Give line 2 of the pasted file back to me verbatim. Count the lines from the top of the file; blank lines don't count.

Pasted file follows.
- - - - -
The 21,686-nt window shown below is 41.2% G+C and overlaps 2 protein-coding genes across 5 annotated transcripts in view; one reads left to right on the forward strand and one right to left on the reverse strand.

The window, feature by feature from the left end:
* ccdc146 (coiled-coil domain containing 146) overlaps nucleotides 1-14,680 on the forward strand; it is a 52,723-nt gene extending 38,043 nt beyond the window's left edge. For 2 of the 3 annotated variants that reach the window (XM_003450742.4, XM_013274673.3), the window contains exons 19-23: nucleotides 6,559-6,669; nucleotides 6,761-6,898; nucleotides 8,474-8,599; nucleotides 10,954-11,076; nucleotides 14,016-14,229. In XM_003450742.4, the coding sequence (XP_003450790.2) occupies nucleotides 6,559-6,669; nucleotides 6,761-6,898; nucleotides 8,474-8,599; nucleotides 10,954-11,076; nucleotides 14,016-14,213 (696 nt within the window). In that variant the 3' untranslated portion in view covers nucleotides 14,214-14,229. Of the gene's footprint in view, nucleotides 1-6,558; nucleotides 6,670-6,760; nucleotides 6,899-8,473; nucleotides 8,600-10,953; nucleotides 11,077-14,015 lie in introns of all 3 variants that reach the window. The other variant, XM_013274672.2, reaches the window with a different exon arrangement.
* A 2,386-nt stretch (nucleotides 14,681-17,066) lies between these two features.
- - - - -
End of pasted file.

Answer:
The window, feature by feature from the left end: